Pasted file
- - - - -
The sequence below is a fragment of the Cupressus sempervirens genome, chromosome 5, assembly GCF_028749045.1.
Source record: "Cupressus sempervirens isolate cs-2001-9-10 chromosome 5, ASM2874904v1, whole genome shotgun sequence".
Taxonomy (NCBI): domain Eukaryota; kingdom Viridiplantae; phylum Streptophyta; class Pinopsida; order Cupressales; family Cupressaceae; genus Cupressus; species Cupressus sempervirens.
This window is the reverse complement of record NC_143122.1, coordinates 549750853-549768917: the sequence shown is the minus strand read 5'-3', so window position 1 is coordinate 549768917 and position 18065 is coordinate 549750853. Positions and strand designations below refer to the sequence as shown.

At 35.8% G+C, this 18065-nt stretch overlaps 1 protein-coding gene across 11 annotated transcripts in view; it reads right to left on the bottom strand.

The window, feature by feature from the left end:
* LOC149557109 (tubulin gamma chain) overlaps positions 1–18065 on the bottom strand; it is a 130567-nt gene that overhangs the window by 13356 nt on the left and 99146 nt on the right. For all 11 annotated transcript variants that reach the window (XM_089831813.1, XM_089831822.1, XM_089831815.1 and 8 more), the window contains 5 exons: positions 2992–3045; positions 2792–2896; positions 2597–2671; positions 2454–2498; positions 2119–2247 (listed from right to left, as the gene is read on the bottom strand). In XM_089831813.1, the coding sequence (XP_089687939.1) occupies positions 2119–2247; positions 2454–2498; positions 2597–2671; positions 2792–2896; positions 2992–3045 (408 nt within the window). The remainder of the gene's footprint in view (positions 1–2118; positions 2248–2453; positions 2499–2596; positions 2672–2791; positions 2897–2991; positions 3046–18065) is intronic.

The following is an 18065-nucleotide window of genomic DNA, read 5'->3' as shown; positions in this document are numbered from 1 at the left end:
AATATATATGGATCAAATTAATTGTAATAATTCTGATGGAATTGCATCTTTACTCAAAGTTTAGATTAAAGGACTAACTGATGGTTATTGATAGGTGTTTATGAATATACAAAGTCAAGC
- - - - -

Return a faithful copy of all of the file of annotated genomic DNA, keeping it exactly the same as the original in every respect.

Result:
The sequence below is a fragment of the Cupressus sempervirens genome, chromosome 5, assembly GCF_028749045.1.
Source record: "Cupressus sempervirens isolate cs-2001-9-10 chromosome 5, ASM2874904v1, whole genome shotgun sequence".
Taxonomy (NCBI): domain Eukaryota; kingdom Viridiplantae; phylum Streptophyta; class Pinopsida; order Cupressales; family Cupressaceae; genus Cupressus; species Cupressus sempervirens.
This window is the reverse complement of record NC_143122.1, coordinates 549750853-549768917: the sequence shown is the minus strand read 5'-3', so window position 1 is coordinate 549768917 and position 18065 is coordinate 549750853. Positions and strand designations below refer to the sequence as shown.

At 35.8% G+C, this 18065-nt stretch overlaps 1 protein-coding gene across 11 annotated transcripts in view; it reads right to left on the bottom strand.

The window, feature by feature from the left end:
* LOC149557109 (tubulin gamma chain) overlaps positions 1–18065 on the bottom strand; it is a 130567-nt gene that overhangs the window by 13356 nt on the left and 99146 nt on the right. For all 11 annotated transcript variants that reach the window (XM_089831813.1, XM_089831822.1, XM_089831815.1 and 8 more), the window contains 5 exons: positions 2992–3045; positions 2792–2896; positions 2597–2671; positions 2454–2498; positions 2119–2247 (listed from right to left, as the gene is read on the bottom strand). In XM_089831813.1, the coding sequence (XP_089687939.1) occupies positions 2119–2247; positions 2454–2498; positions 2597–2671; positions 2792–2896; positions 2992–3045 (408 nt within the window). The remainder of the gene's footprint in view (positions 1–2118; positions 2248–2453; positions 2499–2596; positions 2672–2791; positions 2897–2991; positions 3046–18065) is intronic.

The following is an 18065-nucleotide window of genomic DNA, read 5'->3' as shown; positions in this document are numbered from 1 at the left end:
AATATATATGGATCAAATTAATTGTAATAATTCTGATGGAATTGCATCTTTACTCAAAGTTTAGATTAAAGGACTAACTGATGGTTATTGATAGGTGTTTATGAATATACAAAGTCAAGC